# Strain on a steel wire explanation

I want to ask a question about strain in a steel wire that I read in a book titled Advanced Physics by John Miller.

A passage of the book on Materials reads:

Consider 2 steel wires being stretched by the same weight. One wire is double the length of the other.

They have the same cross-sectional area, and the forces are the same but the extensions are not - the longer wire stretches twice as much even though it has the same tensile stress because it is twice as long to start with.

This means it stretches by the same fraction of its original length, which we give the name "tensile strain."

I cannot seem to understand why the wire with the longer length stretches twice as much - I don't seem to see the connection between the wire's length and the extension it produces.

Can someone explain why?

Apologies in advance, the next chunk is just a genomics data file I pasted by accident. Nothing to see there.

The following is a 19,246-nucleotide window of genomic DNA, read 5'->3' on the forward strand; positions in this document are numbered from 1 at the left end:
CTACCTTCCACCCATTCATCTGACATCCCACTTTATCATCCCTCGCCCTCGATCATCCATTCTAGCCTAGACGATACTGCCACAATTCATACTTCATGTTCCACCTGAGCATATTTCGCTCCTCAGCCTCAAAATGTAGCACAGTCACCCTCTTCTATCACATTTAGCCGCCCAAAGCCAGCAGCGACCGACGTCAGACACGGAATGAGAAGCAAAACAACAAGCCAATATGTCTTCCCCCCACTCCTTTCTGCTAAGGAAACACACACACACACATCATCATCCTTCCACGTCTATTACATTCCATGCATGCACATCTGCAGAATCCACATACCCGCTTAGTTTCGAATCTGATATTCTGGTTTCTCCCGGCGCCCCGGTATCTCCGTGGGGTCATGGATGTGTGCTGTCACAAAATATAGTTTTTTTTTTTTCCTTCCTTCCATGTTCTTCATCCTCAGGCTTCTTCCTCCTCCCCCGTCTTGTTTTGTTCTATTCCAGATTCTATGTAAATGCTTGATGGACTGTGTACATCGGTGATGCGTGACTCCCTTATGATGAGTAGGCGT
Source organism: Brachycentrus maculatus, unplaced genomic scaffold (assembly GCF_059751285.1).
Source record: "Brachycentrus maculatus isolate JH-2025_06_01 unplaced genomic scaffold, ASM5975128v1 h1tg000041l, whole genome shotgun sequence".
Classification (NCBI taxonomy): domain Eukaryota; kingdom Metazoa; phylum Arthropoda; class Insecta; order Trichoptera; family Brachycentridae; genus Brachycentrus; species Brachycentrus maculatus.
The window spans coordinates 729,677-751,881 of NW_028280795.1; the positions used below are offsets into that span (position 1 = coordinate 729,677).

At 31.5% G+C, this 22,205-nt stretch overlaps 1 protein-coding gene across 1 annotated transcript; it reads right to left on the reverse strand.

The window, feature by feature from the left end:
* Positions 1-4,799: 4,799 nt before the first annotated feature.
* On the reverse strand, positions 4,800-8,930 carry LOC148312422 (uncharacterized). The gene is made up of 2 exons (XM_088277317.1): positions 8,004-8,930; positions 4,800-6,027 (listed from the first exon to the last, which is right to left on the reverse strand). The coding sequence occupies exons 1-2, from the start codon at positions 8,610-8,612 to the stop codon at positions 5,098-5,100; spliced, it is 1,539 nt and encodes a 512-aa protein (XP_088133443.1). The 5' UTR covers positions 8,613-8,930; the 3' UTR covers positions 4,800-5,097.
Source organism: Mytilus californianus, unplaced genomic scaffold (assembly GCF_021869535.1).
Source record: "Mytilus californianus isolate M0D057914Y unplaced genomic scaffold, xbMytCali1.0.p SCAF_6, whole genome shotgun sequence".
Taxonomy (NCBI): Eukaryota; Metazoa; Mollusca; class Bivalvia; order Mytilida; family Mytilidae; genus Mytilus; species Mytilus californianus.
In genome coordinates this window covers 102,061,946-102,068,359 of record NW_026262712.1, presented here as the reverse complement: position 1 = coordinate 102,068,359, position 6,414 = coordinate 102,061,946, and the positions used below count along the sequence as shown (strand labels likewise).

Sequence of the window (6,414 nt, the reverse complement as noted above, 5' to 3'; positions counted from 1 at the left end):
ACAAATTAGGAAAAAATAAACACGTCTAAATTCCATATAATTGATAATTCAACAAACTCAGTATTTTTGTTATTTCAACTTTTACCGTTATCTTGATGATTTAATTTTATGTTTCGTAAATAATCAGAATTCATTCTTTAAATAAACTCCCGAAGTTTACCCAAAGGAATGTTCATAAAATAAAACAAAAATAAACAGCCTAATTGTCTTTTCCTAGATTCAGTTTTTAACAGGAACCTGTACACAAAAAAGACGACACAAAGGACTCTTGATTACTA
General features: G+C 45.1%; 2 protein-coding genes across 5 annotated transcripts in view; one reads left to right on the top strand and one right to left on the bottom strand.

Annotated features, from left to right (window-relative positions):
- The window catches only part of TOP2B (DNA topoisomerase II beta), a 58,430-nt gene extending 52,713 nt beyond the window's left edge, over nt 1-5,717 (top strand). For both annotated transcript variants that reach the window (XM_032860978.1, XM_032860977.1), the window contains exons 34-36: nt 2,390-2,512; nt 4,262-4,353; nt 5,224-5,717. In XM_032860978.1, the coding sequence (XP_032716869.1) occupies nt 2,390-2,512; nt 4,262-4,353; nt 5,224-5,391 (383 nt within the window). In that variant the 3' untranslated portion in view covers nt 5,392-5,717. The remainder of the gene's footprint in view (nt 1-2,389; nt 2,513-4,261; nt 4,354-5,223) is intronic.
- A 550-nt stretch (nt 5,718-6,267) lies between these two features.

Because of the known stress-strain relationships, we know that in the linear-elastic range, stress is directly proportional to strain. Strain is a measure of relative elongation compared to a total length. So strain basically measures the ratio of elongation compared to original unstained length. For the simple strain considered here, we can define it as $$\epsilon = \frac {\Delta L}{L}$$
Because strain is a measure of ratio, and the stresses are the same, value of $\epsilon$ will be the same, therefore the change in length ($\Delta L$) will vary in proportion to the total length ($L$).